The scope of a review will largely determine the extent to which studies included in a review are diverse. Sometimes a review will include studies addressing a variety of questions, for example when several different interventions for the same condition are of interest (see also Chapter 11) or when the differential effects of an intervention in different populations are of interest. Meta-analysis should only be considered when a group of studies is sufficiently homogeneous in terms of participants, interventions and outcomes to provide a meaningful summary. It is often appropriate to take a broader perspective in a meta-analysis than in a single clinical trial. A common analogy is that systematic reviews bring together apples and oranges, and that combining these can yield a meaningless result. This is true if apples and oranges are of intrinsic interest on their own, but may not be if they are used to contribute to a wider question about fruit. For example, a meta-analysis may reasonably evaluate the average effect of a class of drugs by combining results from trials where each evaluates the effect of a different drug from the class.
There may be specific interest in a review in investigating how clinical and methodological aspects of studies relate to their results. Where possible these investigations should be specified a priori (i.e. in the protocol for the systematic review). It is legitimate for a systematic review to focus on examining the relationship between some clinical characteristic(s) of the studies and the size of intervention effect, rather than on obtaining a summary effect estimate across a series of studies (see Section 10.11). Meta-regression may best be used for this purpose, although it is not implemented in RevMan (see Section 10.11.4).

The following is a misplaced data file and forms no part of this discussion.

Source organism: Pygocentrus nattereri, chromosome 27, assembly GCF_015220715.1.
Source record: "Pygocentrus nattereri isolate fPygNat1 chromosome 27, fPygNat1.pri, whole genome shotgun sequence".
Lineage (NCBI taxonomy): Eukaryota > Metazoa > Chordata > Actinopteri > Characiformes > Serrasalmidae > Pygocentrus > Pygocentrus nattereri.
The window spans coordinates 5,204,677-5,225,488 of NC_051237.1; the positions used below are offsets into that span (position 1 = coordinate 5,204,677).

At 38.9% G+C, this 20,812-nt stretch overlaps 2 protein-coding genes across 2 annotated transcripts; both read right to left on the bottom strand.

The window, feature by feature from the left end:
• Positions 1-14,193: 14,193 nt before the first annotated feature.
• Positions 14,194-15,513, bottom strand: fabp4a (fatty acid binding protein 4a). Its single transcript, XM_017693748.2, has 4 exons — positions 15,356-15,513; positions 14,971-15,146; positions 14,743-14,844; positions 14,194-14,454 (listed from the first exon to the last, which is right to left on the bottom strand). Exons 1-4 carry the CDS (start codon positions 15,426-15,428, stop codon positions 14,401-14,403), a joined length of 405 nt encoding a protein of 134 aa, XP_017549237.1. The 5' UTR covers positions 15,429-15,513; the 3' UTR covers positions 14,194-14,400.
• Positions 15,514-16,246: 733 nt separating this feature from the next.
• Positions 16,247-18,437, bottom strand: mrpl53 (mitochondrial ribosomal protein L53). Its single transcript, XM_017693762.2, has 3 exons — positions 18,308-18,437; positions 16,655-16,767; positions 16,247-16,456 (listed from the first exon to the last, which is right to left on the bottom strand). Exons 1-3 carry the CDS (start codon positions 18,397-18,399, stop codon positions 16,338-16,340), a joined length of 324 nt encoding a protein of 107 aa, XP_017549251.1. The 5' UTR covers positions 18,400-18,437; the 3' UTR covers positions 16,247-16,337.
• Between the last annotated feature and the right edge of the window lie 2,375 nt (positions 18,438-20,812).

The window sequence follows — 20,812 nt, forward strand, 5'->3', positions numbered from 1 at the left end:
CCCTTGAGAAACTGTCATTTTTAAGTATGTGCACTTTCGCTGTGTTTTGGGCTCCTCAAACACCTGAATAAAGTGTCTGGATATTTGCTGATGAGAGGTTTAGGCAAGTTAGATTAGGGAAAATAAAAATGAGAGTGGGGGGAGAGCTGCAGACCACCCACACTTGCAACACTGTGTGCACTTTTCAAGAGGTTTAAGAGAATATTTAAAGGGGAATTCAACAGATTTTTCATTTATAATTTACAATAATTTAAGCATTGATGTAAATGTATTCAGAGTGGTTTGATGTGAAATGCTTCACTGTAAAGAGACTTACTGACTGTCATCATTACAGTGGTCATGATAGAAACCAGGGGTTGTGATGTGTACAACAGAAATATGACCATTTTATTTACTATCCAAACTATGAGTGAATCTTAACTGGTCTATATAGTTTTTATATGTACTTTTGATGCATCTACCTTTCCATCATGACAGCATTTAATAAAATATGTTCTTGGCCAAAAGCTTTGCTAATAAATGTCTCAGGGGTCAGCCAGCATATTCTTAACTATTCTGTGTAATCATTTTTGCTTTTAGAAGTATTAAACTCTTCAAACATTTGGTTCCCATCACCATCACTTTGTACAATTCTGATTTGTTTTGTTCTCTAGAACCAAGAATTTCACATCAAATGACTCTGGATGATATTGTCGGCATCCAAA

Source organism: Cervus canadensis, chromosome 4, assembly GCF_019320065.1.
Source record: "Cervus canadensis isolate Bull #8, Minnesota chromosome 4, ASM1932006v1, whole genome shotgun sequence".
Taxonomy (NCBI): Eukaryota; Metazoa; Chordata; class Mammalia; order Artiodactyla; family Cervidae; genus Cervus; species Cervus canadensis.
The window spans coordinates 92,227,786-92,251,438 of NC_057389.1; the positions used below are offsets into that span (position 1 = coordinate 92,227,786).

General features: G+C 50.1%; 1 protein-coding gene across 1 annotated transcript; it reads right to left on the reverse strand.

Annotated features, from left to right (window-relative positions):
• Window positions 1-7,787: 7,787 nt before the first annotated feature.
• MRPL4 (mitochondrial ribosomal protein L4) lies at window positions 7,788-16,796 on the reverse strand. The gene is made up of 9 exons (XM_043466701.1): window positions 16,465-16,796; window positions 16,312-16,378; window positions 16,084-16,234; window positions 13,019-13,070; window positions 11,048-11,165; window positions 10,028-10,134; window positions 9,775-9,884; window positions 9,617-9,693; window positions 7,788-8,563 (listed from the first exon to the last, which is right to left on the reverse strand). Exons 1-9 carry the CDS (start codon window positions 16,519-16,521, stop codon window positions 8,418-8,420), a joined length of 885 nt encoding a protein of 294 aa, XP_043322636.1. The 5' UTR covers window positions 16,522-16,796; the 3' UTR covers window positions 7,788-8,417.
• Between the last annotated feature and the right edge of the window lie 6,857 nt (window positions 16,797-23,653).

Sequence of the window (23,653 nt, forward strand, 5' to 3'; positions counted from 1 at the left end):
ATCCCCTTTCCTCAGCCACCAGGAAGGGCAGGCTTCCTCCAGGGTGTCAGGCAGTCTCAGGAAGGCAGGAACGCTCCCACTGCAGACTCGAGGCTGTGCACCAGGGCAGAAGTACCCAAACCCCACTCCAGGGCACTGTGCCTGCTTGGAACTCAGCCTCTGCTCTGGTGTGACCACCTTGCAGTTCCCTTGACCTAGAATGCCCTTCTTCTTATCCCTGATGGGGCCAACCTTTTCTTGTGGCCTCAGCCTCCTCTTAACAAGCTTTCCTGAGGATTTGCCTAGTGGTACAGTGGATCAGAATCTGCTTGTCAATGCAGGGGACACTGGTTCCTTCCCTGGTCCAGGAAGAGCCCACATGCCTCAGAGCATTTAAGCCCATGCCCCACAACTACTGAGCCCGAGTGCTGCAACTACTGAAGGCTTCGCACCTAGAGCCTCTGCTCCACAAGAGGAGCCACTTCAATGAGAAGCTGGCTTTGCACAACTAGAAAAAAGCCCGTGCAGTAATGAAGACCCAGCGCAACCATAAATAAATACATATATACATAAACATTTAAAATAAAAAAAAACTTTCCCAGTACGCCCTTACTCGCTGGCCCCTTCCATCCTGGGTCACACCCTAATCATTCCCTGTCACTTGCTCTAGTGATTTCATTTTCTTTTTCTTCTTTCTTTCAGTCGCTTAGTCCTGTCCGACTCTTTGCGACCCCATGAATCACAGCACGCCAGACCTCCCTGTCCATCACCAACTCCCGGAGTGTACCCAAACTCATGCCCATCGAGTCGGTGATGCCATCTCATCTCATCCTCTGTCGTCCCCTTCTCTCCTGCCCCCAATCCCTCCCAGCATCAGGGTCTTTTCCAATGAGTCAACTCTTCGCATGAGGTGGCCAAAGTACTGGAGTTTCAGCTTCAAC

The summary estimate and confidence interval from a random-effects meta-analysis refer to the centre of the distribution of intervention effects, but do not describe the width of the distribution. Often the summary estimate and its confidence interval are quoted in isolation and portrayed as a sufficient summary of the meta-analysis. This is inappropriate. The confidence interval from a random-effects meta-analysis describes uncertainty in the location of the mean of systematically different effects in the different studies. It does not describe the degree of heterogeneity among studies, as may be commonly believed. For example, when there are many studies in a meta-analysis, we may obtain a very tight confidence interval around the random-effects estimate of the mean effect even when there is a large amount of heterogeneity. A solution to this problem is to consider a prediction interval (see Section 10.10.4.3). 2b1af7f3a8